Court Clears Mojave Water Project’s Hurdles

     SANTA ANA, Calif. (CN) — A California appeals court panel cleared the way for the Cadiz Mojave Desert groundwater project to continue, rejecting two attempts to hinder its progress on environmental grounds.
     The proposed project to pump ancient groundwater from property owned by Cadiz Inc. in the Mojave Desert using an underground aquifer has been the focus of six related lawsuits.
     A public-private partnership, the project intends to prevent wasting water in the aquifer by pumping it out and transferring it customers in Los Angeles, Riverside, San Bernardino, Orange, and Riverside counties.
     The Cadiz Valley and Fenner Valley aquifer system located in the Mojave Desert holds an estimated 17 to 34 million acre-feet of fresh groundwater, which flows to two dry lakes where it becomes unusable.
     “The fundamental purpose of the project is to save ‘substantial quantities of groundwater’ that are being lost to evaporation and excess salinity,” Fourth Appellate District Judge Richard Fybel wrote in one of the opinions.
     To reach the end goal of transporting fresh water through a 43-mile underground water conveyance pipeline to the Colorado River Aqueduct — which would then transport it to the project participants — the project involves digging 34 new wells on Cadiz’s land in order to pump 50,000 acre-feet of groundwater per year, or 16.3 billion gallons of water.
     The project also aims to offer a storage capacity of over 1 million acre-feet, where it can be stored in the aquifer system from year to year if participants chose to carry over their annual water supply, according to Cadiz’s website.
     Project participants include six Southern California water providers: Suburban Water Systems, Golden State Water Company, Jurupa Community Services, California Water Service Company, and the Santa Margarita and Three Valleys Municipal Water Districts.
     Other participants include the Arizona California Railway Company, which has requested water for its railroading purposes and Cadiz itself, which has reserved 20 percent of the water supply for future use by San Bernardino County-based water agencies. Fenner Valley, a private nonprofit entity formed by Cadiz, will manage the project.
     Delaware Tetra Technologies challenged a memorandum of understanding among project participants outlining the framework of the project, since an environmental review had not initially been conducted.
     The flow of groundwater directly affects Delaware Tetra, which operates brine-mining facilities at the dry lakes.
     Writing for the panel, Fybel rejected Delaware Tetra’s argument as a trial court had, finding that an environmental review does not need to be conducted since the memorandum is not a project.
     Furthermore, signing parties also agree that the project will not move forward unless the plan is finalized based on information provided by a prepared and publically released environmental impact report.
     “In this case, the memorandum does not foreclose alternatives or mitigation measures. It does not commit the county to a particular course of action that will cause an environmental impact. The county retained full discretion over the project despite its execution of the memorandum. Therefore, the memorandum could be executed by the county without conducting a full environmental review,” Fybel wrote.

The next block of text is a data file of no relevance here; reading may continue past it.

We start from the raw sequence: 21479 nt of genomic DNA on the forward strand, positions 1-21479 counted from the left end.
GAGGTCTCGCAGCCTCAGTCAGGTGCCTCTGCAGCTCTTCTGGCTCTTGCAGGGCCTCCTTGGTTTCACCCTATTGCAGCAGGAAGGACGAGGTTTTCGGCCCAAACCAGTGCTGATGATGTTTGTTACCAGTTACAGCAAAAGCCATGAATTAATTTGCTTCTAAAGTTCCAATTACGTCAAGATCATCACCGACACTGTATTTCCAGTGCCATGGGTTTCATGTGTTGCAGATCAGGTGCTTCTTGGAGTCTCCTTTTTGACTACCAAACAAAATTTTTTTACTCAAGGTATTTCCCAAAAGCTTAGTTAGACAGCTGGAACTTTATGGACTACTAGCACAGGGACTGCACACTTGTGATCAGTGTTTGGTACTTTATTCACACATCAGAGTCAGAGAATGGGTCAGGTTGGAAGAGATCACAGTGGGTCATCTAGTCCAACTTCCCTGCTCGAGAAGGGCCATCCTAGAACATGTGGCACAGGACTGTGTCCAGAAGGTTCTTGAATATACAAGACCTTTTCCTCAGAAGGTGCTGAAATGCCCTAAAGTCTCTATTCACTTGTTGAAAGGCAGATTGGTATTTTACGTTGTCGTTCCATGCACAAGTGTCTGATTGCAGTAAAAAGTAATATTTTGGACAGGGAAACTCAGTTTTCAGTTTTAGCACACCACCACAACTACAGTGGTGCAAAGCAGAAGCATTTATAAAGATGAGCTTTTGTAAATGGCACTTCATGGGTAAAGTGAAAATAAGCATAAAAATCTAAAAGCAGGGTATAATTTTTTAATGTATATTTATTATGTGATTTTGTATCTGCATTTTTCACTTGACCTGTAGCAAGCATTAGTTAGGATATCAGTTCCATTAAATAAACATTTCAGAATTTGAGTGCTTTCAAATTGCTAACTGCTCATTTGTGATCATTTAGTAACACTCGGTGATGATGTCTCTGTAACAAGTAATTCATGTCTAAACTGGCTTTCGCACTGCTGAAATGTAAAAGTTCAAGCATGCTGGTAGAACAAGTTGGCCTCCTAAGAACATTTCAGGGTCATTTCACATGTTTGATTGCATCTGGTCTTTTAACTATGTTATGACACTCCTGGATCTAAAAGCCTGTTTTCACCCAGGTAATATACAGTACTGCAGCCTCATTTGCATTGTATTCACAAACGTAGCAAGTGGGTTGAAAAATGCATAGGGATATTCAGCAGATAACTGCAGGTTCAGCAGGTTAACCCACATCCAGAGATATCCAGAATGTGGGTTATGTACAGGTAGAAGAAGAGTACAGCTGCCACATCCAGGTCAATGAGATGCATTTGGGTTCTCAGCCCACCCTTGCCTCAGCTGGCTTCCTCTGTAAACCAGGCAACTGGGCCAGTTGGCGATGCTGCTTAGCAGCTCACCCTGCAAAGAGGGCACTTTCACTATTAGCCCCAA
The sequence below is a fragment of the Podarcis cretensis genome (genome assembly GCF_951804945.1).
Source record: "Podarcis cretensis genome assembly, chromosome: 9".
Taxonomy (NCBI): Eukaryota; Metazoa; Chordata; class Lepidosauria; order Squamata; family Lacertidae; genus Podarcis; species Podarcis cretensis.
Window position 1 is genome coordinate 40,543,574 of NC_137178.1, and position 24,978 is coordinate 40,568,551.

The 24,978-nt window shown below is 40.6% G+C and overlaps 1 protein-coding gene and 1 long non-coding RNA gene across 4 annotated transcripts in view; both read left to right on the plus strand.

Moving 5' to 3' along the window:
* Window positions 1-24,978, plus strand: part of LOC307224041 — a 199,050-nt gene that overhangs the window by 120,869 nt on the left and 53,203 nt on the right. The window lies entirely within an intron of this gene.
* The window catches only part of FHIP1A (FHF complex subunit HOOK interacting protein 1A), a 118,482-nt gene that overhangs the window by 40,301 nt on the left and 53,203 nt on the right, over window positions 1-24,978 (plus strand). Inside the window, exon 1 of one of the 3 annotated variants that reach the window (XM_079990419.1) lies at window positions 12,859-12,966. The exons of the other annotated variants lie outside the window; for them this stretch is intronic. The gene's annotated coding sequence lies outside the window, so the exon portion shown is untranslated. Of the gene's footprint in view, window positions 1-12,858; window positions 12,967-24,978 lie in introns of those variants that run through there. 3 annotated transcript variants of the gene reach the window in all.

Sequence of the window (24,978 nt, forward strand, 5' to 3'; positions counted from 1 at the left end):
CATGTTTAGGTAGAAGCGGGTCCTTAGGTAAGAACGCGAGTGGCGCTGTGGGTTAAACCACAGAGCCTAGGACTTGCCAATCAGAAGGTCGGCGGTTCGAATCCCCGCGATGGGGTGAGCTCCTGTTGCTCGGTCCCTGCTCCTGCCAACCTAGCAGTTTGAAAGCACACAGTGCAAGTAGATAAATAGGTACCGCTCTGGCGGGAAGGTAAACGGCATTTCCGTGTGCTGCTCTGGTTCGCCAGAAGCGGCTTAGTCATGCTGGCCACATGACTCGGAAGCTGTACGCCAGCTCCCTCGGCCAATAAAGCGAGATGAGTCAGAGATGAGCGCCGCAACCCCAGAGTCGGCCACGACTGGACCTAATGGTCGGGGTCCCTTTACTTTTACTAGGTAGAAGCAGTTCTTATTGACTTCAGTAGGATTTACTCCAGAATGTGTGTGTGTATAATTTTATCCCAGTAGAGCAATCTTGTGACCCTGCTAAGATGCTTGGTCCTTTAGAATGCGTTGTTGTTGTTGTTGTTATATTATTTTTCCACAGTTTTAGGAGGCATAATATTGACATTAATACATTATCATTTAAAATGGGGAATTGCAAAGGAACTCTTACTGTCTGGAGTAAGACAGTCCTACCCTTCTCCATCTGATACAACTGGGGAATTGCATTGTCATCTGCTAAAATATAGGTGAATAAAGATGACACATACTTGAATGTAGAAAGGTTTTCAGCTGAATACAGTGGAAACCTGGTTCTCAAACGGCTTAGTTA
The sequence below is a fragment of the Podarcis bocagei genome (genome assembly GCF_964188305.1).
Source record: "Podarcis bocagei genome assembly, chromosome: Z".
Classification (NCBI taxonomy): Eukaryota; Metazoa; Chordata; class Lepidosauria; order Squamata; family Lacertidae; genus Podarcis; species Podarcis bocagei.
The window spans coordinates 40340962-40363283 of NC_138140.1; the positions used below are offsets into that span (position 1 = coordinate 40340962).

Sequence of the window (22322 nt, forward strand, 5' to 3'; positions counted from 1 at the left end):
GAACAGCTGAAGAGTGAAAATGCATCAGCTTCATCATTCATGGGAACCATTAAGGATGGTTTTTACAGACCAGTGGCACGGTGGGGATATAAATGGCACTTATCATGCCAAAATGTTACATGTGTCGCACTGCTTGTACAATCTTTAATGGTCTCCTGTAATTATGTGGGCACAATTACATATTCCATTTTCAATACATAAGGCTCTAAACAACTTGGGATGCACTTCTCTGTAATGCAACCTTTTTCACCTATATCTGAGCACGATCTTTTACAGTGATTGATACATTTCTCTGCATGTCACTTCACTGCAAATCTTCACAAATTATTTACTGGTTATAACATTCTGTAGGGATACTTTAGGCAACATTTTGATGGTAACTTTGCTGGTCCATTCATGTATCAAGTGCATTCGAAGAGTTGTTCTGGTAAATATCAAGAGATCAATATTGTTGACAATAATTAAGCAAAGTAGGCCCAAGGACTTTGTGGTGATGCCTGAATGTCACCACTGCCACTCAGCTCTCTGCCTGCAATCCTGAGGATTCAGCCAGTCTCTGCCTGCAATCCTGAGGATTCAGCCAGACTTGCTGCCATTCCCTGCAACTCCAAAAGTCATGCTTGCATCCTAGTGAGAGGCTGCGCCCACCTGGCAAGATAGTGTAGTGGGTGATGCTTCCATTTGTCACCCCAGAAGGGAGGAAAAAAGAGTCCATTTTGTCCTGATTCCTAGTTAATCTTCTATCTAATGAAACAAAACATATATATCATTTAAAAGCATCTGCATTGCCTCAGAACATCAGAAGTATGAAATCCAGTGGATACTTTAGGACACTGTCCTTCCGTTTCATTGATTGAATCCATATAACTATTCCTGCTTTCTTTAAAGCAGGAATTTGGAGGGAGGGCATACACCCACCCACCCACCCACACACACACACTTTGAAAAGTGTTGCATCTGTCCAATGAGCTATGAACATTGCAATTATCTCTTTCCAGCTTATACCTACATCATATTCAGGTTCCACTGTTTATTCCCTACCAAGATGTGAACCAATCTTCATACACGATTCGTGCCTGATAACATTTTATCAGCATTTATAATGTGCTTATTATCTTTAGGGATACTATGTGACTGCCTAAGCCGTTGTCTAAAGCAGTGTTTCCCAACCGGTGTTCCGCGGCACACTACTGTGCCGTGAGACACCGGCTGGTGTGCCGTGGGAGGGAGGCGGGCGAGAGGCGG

An environmental impact report for the project was eventually certified, leading to the second lawsuit at issue from the Center for Biological Diversity, San Bernardino Valley Audubon Society, Sierra Club, and the National Parks Conservation Association. The groups claimed that the project’s current EIR is misleading by describing itself as conserving water.
     A trial court rejected the groups’ claims, as did the appellate panel — although the judges cautioned their rulings do not mean the project is approved.
     Again writing for the panel, Fybel said that although water evaporation may equal the amount of water being pumped from the aquifer, the project still meets its conservation objective since it captures water that would otherwise be lost.
     The panel also found the environmental review adequately addressed the amount of water that will be pumped and the time span of the project, despite the groups’ contentions.
     And the panel rejected claims that Santa Margarita Water District was improperly named as the lead agency, finding that it is wholly responsible for supervising and approving the project as a whole.
     Christian Marsh, attorney for San Bernardino County and its Board of Supervisors, said his clients had no comment at this time.
     Cadiz spokeswoman Courtney Degener said in an email that there was “no ambiguity in the words of the Court of Appeal.”
     She added, “The lower court’s rulings validating the project’s environmental impact report, thorough California Enviromental Quality Act review, and groundwater management plan have all been clearly and definitively affirmed by the Court of Appeal in their six opinions. These opinions continue an uninterrupted validation of the Cadiz Water Project and its mission to conserve and deliver enough water for 400,000 people without causing harm to the environment.
     “The mountains of evidence, peer review, public agency approvals and judicial scrutiny, including these robust opinions from the appellate court, have all determined without qualification that the project is technically and legally sound.”

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